Israel Inaugurates Vast Negev Thermo-Solar Power Plant

The power plant will contribute significantly to Israel’s target of making 10% of the country’s electricity supply renewable by 2020, and 17% by 2030, according to Energy Minister Yuval Steinitz.

The largest renewable energy project in Israel – a vast thermo-solar power plant near Ashalim in the Negev – was inaugurated on Thursday at a ceremony attended by Energy Minister Yuval Steinitz and senior government and business officials.

Spanning approximately 390 hectares – larger than the central city of Givatayim – the 121-megawatt solar power facility will supply electricity to approximately 70,000 households in Israel, or approximately 0.75% of all electricity generated in Israel.

The $1.13 billion plant, a public-private partnership (PPP), was constructed by Negev Energy, a special purpose company held by Shikun & Binui Renewable Energy, Israeli investment fund Noy Fund and Spanish engineering group TSK. The Noy Fund and TSK joined the project in April 2016, after Spanish company Abengoa, a former project partner, went bankrupt.

“If our main purpose in the past was to supply energy for the people in Israel, the Israeli economy and industry, and public health was maybe secondary, we have changed our perspective,” said Steinitz. “The main goal now is to supply energy but also to make it clean and to make sure that we will reduce rather than increase air pollution.”

The power plant, Steinitz said, will contribute significantly to Israel’s target of making 10% of the country’s electricity supply renewable by 2020, and 17% by 2030. At full capacity, the plant will reduce approximately 245,000 tons of carbon dioxide emissions from fossil fuel sources, equivalent to taking 50,000 vehicles off the road.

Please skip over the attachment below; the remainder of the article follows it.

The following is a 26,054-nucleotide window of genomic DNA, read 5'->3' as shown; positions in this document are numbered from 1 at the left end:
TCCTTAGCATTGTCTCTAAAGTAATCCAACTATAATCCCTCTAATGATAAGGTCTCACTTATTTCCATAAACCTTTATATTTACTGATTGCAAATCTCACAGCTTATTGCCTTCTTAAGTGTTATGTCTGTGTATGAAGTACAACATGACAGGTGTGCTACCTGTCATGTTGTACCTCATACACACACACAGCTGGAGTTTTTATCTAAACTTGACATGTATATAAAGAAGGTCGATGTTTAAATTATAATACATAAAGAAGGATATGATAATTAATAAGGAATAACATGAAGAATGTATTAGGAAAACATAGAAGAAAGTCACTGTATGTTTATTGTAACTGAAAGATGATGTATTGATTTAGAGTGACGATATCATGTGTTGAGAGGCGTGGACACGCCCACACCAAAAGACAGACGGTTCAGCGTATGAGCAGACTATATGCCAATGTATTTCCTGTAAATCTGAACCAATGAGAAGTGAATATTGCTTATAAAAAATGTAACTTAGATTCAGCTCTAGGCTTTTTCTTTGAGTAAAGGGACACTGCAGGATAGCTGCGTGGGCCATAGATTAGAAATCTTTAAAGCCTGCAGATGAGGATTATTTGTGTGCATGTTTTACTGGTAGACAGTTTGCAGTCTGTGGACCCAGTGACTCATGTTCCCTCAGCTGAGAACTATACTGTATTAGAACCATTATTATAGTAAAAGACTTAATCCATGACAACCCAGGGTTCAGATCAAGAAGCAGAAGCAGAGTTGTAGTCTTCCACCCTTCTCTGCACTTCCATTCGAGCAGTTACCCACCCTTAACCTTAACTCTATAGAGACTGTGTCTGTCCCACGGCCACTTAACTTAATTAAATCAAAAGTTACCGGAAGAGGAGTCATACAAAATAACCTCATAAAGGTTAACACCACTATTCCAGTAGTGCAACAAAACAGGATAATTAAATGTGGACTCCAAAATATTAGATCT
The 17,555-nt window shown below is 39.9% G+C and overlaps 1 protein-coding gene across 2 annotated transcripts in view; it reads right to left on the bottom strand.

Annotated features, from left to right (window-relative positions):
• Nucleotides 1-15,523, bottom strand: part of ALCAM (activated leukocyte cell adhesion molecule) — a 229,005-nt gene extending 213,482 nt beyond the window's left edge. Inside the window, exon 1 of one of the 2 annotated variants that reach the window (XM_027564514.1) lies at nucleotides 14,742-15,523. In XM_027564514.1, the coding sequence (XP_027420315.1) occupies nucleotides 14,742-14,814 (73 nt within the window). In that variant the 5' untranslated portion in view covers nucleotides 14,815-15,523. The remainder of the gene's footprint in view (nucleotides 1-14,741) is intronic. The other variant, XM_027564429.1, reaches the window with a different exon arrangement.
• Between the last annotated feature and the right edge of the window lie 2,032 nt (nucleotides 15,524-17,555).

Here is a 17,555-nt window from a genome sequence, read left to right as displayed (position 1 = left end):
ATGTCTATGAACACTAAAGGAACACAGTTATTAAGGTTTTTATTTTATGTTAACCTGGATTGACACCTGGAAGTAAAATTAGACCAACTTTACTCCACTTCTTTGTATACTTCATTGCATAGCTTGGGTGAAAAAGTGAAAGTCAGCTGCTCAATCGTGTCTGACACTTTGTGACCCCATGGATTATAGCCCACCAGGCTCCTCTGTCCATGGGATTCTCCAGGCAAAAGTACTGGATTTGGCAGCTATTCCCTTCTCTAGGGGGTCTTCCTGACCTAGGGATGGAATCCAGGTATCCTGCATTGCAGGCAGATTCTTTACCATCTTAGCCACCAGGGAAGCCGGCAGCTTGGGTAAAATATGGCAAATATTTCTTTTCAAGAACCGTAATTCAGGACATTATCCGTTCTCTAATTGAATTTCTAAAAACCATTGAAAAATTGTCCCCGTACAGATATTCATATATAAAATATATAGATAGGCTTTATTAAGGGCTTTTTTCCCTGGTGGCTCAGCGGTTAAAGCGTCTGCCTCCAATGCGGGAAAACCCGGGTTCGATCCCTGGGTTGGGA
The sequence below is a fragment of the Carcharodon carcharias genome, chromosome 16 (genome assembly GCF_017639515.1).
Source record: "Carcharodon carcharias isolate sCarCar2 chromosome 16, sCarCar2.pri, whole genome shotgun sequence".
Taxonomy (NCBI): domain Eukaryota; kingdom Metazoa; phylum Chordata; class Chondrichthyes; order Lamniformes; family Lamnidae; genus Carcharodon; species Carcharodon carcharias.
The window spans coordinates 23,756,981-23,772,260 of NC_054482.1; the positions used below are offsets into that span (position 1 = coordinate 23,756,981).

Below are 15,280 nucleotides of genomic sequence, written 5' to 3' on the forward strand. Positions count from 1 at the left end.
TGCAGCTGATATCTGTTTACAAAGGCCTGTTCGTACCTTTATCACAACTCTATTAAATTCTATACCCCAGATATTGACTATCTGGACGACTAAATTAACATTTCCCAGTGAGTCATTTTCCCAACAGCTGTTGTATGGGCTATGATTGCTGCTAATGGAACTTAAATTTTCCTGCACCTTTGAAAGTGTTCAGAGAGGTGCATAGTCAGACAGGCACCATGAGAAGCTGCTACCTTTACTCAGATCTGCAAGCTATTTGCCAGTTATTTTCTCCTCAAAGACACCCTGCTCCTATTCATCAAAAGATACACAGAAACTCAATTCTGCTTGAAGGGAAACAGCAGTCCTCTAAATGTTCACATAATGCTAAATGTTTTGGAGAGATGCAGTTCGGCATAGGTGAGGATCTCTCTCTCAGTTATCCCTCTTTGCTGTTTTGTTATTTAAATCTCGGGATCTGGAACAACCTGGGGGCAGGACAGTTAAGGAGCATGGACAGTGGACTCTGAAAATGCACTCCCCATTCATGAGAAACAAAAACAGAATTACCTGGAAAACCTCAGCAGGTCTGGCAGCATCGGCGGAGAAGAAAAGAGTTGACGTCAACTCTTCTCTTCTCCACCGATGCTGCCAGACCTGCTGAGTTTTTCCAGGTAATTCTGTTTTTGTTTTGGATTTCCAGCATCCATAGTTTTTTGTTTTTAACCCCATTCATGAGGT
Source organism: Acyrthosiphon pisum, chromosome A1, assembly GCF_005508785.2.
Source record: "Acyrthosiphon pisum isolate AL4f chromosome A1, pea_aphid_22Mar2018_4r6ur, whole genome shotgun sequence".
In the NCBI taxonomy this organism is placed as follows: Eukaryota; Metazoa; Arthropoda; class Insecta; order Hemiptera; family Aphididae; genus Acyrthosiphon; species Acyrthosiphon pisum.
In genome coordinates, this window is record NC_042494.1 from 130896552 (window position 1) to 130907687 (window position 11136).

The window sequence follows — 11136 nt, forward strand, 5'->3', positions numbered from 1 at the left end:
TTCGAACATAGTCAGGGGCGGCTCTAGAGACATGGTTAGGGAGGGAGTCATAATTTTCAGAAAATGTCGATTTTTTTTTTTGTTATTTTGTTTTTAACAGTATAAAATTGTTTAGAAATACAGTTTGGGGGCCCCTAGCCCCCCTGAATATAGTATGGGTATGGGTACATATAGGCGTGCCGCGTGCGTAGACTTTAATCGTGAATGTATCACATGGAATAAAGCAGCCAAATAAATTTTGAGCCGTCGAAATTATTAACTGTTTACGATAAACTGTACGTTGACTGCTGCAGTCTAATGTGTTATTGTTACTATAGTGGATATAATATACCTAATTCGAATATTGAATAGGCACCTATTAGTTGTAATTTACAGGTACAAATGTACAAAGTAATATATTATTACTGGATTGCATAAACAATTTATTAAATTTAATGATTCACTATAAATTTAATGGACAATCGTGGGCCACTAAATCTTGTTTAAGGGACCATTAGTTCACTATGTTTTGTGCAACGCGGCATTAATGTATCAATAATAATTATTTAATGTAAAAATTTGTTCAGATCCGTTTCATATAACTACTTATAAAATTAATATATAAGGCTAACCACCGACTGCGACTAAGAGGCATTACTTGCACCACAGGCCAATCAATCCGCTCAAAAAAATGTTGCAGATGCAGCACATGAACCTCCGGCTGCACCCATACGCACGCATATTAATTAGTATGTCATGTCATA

“We’re going to meet our target next year, but we are already considering increasing the goal for 2030 and increase the volume of renewables,” Steinitz said. “This is under examination by the Electricity Authority. In the near future, we will terminate the use of coal and other polluting fuels in Israel altogether, and close the coal turbines in Hadera and later on in Ashkelon. It will be only natural gas and renewables, mainly solar systems.”

Unlike nearby photovoltaic (PV) power plants, which directly convert sunlight into electricity, the thermo-solar power plant near Ashalim absorbs solar energy through over 450,000 rotating parabolic mirrors, forming long troughs and collector loops. Synthetic oil inside the loops is heated to 390°C, and by using heat exchangers, thermal energy is mixed with water to power steam turbines and produce electricity.

The power plant is the only facility in Israel that is also able to produce energy overnight. Home to one of the largest molten salt storage systems worldwide, the plant can provide an additional 4.5 hours of full capacity clean energy after sunset or during inclement weather.

The expansive facility sits alongside two additional PV solar plants, with the three projects near Ashalim boasting a combined capacity of 250 megawatts of energy. The neighboring 121-megawatt Megalim Solar Power plant, constructed by General Electric, features the world’s tallest concentrating solar power (CSP) tower.

“When our parents arrived in Israel there was no milk and honey, there was just desert and swampland,” said Naty Saidoff, controlling stakeholder of Shikun & Binui. “We dried the swamps, and now we took something that was arid and dry and turned it into a resource. Israel turned the saltwater into water, and the curse of the sun into a blessing. People turning on their air conditioning in Tel Aviv have the power to cool themselves from the desert sun.”

Negev Energy, commissioned by Israel on a 28-year build-operate-transfer (BOT) concession contract, will allow the company to operate the solar plant for 25 years following the commencement of operations. All electricity generated by the plant will be sold to the Israel Electric Corporation.

Construction and operation of the facility required the employment of hundreds of local employees, including many from nearby Bedouin communities in the Ramat Negev Regional Council. Over 50% of construction employees were from southern regions in Israel.

“A regular construction project requires dozens of permits, but here thousands of permits were required,” said Eran Doron, mayor of the Ramat Negev Regional Council. “For us, it was a huge challenge, but we did it joyfully as we knew we are part of something much bigger, part of this important vision of making Israel greener and cleaner.

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